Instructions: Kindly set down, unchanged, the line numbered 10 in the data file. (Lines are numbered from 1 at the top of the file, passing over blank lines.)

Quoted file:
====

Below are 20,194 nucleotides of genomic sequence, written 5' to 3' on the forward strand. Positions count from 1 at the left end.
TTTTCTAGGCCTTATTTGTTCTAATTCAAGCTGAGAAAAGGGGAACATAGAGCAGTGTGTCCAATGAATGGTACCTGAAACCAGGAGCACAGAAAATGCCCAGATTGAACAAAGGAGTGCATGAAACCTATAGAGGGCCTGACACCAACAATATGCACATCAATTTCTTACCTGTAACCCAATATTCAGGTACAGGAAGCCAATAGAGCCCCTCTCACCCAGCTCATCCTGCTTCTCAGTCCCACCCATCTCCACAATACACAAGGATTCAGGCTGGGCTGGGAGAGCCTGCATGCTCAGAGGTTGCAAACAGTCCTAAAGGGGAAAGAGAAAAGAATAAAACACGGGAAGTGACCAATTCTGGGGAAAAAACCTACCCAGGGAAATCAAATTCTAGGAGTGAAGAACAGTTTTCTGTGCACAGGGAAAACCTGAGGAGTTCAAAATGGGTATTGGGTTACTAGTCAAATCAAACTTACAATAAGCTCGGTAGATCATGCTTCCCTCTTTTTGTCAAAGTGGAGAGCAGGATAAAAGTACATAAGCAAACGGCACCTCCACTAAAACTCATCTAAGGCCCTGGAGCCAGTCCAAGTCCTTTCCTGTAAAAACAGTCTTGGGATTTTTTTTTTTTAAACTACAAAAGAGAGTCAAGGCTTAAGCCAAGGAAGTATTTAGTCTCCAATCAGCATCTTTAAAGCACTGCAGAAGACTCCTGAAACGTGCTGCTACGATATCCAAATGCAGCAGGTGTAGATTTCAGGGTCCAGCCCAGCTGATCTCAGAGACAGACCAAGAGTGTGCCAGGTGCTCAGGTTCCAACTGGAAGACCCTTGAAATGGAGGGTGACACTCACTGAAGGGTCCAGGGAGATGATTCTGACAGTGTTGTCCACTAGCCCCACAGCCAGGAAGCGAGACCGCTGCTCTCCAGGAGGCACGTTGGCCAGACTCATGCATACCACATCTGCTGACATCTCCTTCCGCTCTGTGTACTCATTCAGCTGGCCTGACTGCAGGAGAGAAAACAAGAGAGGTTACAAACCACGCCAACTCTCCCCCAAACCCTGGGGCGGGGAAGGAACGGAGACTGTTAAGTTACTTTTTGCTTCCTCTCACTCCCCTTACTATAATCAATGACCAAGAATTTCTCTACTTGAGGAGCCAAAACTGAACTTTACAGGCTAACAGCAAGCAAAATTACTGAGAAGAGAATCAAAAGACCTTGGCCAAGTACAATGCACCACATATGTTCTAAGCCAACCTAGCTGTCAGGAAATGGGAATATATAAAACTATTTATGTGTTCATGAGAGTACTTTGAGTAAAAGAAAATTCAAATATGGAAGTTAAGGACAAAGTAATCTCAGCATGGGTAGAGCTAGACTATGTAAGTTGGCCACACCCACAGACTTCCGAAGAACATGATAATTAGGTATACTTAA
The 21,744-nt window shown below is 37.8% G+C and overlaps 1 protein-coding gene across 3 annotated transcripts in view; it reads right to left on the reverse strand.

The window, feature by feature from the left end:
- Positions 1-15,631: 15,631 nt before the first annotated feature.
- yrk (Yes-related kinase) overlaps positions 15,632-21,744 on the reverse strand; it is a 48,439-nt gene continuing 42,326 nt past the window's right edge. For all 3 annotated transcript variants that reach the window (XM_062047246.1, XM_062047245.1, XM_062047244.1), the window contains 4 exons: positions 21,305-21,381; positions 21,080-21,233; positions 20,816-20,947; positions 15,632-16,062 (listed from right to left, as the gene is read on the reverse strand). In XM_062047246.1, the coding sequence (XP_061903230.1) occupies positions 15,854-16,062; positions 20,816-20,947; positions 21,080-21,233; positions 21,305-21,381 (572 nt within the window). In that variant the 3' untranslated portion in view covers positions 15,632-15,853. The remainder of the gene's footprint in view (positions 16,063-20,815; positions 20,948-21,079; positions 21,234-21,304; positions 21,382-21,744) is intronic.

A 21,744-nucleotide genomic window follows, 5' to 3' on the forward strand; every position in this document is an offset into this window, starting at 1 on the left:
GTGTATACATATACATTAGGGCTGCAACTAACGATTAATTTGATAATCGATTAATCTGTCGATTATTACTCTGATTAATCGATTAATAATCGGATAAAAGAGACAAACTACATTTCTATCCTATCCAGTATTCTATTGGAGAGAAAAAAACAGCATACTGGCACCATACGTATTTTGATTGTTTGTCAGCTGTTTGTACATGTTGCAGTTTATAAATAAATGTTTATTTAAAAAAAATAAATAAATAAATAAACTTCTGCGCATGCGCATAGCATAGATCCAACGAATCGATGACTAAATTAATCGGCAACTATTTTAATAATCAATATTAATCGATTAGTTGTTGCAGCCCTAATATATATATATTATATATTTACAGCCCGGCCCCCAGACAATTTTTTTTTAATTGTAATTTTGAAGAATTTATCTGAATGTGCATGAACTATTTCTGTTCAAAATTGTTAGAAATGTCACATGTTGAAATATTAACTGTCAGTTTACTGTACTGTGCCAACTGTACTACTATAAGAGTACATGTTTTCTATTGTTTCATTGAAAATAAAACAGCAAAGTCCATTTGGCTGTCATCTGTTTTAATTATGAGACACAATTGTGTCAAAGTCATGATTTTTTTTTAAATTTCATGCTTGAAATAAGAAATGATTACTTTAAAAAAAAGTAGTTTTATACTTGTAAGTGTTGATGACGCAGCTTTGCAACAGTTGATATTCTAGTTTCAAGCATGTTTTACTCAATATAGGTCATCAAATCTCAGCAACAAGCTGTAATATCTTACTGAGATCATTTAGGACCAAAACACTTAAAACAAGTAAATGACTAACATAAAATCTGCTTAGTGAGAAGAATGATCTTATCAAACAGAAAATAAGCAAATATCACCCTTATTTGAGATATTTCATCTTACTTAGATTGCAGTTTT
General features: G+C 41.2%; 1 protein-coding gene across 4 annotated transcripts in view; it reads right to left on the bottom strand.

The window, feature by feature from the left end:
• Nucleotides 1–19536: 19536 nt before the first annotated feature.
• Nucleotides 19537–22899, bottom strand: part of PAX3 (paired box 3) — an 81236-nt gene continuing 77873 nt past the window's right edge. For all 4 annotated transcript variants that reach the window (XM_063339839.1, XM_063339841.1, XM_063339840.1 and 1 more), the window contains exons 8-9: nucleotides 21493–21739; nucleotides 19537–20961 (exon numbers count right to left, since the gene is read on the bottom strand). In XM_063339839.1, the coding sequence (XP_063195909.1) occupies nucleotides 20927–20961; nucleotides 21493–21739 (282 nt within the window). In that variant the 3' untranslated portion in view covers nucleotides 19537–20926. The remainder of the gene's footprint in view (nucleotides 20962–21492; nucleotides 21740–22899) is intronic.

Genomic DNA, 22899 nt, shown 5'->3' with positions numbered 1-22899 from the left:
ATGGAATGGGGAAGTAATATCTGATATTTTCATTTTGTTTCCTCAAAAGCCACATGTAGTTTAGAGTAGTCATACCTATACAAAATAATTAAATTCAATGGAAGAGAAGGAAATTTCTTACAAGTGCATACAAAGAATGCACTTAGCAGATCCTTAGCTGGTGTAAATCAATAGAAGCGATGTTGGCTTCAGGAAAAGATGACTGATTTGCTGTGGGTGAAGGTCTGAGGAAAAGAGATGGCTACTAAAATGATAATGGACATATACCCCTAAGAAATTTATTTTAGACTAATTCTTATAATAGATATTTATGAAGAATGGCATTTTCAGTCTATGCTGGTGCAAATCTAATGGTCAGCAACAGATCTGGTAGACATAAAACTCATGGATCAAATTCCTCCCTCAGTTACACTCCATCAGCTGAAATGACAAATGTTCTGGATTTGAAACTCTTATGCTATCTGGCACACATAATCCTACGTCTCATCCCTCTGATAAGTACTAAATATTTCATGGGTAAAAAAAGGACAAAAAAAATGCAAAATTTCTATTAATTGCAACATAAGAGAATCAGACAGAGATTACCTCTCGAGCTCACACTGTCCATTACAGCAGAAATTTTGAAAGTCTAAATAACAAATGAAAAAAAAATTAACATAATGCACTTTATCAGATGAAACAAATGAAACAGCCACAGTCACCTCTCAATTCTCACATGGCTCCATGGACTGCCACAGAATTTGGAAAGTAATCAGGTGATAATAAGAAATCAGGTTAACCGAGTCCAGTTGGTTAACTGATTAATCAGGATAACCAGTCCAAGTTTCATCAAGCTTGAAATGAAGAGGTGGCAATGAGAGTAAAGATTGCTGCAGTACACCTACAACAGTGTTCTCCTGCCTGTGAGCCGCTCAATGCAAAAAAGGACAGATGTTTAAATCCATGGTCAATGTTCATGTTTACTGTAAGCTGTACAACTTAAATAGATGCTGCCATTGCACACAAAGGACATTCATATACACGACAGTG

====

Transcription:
The window, feature by feature from the left end: